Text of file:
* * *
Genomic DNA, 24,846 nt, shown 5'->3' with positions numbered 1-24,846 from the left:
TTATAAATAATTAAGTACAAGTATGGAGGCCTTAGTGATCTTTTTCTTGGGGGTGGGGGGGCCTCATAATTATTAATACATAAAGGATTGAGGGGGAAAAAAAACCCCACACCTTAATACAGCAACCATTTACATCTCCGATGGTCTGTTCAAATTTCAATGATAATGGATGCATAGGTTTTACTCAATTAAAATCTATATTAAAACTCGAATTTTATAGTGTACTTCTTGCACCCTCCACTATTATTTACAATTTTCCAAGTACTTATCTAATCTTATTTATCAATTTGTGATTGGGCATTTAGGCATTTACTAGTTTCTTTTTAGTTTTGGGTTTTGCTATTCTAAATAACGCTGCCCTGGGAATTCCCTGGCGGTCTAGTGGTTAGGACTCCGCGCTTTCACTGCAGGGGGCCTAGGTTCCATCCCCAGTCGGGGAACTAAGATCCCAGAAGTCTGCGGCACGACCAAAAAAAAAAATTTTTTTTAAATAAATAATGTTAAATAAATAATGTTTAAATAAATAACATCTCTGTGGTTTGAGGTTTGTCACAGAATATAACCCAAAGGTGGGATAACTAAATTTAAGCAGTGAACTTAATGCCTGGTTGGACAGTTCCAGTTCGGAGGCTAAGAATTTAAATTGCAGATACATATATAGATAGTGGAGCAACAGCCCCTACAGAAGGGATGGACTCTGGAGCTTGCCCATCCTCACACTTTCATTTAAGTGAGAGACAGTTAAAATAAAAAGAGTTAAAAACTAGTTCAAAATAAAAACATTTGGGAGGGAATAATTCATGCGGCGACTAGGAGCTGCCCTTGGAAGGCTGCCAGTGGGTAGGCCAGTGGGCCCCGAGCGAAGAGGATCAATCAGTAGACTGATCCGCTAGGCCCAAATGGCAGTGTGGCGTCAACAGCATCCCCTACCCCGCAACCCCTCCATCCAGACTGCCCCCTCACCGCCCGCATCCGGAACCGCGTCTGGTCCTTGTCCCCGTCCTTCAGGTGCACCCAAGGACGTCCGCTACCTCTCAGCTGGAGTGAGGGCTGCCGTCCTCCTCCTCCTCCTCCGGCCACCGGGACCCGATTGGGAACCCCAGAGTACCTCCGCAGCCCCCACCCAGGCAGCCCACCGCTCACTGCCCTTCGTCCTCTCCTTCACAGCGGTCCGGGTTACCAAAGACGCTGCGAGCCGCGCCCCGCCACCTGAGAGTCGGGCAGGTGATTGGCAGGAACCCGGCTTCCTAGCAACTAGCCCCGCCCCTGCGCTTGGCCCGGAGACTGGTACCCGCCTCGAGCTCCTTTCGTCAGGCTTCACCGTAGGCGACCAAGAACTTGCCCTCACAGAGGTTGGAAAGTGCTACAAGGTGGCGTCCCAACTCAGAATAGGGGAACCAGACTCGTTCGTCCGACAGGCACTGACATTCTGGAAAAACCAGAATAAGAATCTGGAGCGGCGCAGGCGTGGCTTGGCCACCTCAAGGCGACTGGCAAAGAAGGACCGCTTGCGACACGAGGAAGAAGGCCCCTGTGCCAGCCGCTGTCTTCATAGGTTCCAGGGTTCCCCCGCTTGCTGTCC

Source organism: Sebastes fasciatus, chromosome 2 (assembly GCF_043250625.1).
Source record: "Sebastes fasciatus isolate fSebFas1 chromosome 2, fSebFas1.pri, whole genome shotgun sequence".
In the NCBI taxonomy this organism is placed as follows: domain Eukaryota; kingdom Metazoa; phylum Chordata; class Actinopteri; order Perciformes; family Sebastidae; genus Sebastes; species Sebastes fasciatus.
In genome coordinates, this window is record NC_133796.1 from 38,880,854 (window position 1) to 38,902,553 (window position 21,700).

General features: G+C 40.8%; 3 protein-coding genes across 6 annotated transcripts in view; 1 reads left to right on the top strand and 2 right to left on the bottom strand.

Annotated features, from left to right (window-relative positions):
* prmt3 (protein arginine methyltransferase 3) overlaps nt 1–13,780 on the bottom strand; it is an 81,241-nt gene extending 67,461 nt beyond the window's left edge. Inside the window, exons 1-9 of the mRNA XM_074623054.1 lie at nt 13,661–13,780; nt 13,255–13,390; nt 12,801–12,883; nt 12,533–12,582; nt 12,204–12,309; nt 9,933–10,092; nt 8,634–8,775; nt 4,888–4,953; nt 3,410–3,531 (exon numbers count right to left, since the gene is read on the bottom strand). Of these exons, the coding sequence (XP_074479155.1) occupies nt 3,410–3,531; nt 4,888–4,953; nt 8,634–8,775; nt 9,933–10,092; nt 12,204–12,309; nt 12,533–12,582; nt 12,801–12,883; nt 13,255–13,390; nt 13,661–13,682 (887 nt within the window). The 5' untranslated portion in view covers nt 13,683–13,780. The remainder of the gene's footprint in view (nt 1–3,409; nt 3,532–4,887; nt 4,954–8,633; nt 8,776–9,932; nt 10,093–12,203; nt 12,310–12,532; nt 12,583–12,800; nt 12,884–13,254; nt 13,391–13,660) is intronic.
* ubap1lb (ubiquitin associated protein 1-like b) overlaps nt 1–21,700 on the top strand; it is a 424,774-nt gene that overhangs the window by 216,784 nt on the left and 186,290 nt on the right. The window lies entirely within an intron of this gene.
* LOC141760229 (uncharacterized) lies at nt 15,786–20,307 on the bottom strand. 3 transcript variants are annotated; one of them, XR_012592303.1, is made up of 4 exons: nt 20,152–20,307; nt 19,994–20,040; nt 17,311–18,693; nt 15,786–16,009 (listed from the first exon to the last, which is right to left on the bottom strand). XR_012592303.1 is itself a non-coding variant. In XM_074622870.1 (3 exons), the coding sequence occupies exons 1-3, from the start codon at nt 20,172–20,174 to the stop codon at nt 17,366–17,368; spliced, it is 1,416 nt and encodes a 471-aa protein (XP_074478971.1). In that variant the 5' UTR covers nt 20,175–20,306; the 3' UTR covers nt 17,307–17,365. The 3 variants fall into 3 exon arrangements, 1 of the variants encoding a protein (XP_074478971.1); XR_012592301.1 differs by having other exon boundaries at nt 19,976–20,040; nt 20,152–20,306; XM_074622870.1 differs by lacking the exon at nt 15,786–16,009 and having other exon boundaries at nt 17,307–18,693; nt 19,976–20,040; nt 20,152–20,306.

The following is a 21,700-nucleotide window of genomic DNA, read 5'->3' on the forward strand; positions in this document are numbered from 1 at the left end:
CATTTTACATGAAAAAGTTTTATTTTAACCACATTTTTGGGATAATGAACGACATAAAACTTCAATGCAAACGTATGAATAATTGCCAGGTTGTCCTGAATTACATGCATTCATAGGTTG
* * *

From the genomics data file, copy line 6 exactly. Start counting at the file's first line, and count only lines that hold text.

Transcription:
In genome coordinates, this window is record NC_133796.1 from 38,880,854 (window position 1) to 38,902,553 (window position 21,700).